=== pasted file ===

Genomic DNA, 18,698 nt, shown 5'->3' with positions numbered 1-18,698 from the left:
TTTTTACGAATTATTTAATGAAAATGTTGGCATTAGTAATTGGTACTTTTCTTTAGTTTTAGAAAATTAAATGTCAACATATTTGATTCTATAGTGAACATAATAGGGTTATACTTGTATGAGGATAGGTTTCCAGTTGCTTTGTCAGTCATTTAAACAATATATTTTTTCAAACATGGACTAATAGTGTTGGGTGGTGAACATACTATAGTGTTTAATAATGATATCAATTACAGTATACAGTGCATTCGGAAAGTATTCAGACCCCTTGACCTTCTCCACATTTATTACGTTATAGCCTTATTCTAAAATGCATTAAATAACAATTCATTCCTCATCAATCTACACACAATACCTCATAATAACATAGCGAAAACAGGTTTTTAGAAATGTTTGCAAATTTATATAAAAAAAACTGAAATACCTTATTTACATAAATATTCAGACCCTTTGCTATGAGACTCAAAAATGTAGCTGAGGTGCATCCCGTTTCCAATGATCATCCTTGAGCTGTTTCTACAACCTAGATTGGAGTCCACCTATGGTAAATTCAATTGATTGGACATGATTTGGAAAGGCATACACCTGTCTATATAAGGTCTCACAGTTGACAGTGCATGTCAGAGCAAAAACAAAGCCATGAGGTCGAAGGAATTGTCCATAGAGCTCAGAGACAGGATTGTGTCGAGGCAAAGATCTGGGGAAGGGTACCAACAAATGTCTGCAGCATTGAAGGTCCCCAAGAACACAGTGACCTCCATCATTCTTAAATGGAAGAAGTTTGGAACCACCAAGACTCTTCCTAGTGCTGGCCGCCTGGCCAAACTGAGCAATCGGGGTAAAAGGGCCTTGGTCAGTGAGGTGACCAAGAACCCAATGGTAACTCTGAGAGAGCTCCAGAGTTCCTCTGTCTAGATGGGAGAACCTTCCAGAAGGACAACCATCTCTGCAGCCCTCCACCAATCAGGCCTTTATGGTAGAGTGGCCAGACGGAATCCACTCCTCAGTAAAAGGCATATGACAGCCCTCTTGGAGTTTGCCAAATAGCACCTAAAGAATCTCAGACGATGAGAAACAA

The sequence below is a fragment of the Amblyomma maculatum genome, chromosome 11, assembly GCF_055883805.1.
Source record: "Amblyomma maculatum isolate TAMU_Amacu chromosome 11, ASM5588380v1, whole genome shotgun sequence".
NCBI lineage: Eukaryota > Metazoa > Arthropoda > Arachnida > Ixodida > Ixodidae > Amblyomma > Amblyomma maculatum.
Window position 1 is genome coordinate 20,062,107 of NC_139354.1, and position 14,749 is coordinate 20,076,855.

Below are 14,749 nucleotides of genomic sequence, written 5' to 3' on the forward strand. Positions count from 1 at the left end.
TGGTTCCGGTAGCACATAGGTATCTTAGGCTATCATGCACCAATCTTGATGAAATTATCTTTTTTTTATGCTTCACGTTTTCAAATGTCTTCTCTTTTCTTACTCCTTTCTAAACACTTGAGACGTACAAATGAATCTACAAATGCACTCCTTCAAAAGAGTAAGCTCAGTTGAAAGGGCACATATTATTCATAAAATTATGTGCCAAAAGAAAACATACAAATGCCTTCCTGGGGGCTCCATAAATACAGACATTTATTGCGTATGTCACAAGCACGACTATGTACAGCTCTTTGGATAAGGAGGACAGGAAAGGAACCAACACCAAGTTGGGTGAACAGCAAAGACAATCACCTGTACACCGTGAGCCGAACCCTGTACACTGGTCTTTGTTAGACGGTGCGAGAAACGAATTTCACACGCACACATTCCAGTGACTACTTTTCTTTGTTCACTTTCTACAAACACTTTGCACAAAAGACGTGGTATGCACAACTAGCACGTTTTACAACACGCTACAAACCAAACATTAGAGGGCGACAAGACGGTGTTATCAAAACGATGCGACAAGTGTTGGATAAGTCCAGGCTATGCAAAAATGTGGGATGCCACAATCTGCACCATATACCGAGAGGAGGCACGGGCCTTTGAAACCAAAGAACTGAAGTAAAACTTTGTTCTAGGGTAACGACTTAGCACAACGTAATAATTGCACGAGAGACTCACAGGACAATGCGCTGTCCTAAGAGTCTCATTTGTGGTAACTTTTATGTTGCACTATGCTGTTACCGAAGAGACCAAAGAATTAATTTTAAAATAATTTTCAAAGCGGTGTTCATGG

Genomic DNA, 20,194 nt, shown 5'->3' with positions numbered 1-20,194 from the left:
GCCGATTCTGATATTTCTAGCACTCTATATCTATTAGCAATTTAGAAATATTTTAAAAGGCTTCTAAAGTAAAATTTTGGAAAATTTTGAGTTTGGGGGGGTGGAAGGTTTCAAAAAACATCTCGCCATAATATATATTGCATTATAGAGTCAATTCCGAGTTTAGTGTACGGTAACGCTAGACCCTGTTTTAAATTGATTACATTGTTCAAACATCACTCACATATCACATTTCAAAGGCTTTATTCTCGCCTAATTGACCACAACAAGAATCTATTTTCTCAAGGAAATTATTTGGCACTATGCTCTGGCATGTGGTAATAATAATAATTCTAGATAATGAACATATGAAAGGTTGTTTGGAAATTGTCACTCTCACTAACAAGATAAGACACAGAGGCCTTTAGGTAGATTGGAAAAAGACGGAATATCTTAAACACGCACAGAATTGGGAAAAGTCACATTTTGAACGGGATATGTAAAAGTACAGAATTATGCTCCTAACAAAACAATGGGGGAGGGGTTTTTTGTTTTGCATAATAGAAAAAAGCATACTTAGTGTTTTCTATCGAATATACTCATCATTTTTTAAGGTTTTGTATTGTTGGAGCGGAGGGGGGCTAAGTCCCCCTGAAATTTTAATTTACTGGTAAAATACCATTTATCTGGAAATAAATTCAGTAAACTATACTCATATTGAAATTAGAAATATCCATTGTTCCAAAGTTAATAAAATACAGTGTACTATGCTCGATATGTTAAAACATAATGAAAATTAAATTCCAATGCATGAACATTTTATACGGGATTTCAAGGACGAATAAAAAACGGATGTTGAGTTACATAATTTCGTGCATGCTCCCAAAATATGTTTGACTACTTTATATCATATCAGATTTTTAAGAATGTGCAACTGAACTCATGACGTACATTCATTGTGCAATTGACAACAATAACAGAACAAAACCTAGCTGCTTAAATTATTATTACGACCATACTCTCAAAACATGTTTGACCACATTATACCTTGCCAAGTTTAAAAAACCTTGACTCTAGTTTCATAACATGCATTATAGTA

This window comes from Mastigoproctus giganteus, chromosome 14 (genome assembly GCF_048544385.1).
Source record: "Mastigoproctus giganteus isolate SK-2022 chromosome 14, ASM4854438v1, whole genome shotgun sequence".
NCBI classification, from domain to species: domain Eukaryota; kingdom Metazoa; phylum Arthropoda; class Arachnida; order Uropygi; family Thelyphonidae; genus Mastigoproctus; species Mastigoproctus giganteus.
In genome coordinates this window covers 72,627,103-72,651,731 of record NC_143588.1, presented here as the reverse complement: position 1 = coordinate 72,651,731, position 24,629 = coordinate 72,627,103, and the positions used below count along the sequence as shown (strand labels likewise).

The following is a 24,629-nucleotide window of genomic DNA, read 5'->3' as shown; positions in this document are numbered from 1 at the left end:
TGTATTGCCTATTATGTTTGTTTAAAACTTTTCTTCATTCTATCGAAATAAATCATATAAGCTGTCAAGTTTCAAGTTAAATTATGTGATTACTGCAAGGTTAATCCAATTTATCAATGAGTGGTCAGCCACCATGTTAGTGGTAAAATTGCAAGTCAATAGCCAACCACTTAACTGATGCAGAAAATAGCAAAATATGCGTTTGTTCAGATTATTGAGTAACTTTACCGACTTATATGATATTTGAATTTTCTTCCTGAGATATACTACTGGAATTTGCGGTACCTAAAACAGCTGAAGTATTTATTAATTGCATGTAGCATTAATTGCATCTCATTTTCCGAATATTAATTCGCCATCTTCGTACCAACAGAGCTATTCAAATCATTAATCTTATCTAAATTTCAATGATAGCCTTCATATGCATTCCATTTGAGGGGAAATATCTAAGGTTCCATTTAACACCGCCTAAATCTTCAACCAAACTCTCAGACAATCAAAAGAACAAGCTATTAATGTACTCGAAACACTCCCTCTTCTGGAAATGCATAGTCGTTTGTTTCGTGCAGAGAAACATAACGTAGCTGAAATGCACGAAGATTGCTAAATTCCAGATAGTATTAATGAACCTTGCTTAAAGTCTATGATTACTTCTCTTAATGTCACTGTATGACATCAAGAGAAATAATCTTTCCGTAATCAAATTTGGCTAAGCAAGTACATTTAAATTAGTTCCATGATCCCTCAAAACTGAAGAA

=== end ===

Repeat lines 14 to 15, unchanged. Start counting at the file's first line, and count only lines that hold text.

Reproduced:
In genome coordinates this window covers 72,627,103-72,651,731 of record NC_143588.1, presented here as the reverse complement: position 1 = coordinate 72,651,731, position 24,629 = coordinate 72,627,103, and the positions used below count along the sequence as shown (strand labels likewise).

The following is a 24,629-nucleotide window of genomic DNA, read 5'->3' as shown; positions in this document are numbered from 1 at the left end: